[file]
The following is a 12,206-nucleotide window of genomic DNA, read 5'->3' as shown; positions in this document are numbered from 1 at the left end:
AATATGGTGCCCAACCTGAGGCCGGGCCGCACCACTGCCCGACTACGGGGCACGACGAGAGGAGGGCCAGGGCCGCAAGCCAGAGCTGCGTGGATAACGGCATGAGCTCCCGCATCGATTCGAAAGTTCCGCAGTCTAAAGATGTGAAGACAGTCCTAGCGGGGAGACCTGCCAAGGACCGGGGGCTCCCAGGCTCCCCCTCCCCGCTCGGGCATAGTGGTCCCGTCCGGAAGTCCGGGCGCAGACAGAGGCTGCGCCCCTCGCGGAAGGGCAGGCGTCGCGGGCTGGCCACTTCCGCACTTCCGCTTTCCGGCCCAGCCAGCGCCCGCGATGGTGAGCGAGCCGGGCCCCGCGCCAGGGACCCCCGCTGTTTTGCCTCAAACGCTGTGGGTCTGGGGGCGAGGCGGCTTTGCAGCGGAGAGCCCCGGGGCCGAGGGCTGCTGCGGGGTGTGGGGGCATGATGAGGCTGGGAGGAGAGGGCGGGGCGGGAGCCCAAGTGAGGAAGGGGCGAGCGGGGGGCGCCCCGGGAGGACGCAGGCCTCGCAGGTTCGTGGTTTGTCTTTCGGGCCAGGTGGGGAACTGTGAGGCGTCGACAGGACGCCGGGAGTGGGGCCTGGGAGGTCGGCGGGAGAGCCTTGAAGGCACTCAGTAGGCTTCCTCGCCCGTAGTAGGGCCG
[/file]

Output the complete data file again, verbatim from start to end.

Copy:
The following is a 12,206-nucleotide window of genomic DNA, read 5'->3' as shown; positions in this document are numbered from 1 at the left end:
AATATGGTGCCCAACCTGAGGCCGGGCCGCACCACTGCCCGACTACGGGGCACGACGAGAGGAGGGCCAGGGCCGCAAGCCAGAGCTGCGTGGATAACGGCATGAGCTCCCGCATCGATTCGAAAGTTCCGCAGTCTAAAGATGTGAAGACAGTCCTAGCGGGGAGACCTGCCAAGGACCGGGGGCTCCCAGGCTCCCCCTCCCCGCTCGGGCATAGTGGTCCCGTCCGGAAGTCCGGGCGCAGACAGAGGCTGCGCCCCTCGCGGAAGGGCAGGCGTCGCGGGCTGGCCACTTCCGCACTTCCGCTTTCCGGCCCAGCCAGCGCCCGCGATGGTGAGCGAGCCGGGCCCCGCGCCAGGGACCCCCGCTGTTTTGCCTCAAACGCTGTGGGTCTGGGGGCGAGGCGGCTTTGCAGCGGAGAGCCCCGGGGCCGAGGGCTGCTGCGGGGTGTGGGGGCATGATGAGGCTGGGAGGAGAGGGCGGGGCGGGAGCCCAAGTGAGGAAGGGGCGAGCGGGGGGCGCCCCGGGAGGACGCAGGCCTCGCAGGTTCGTGGTTTGTCTTTCGGGCCAGGTGGGGAACTGTGAGGCGTCGACAGGACGCCGGGAGTGGGGCCTGGGAGGTCGGCGGGAGAGCCTTGAAGGCACTCAGTAGGCTTCCTCGCCCGTAGTAGGGCCG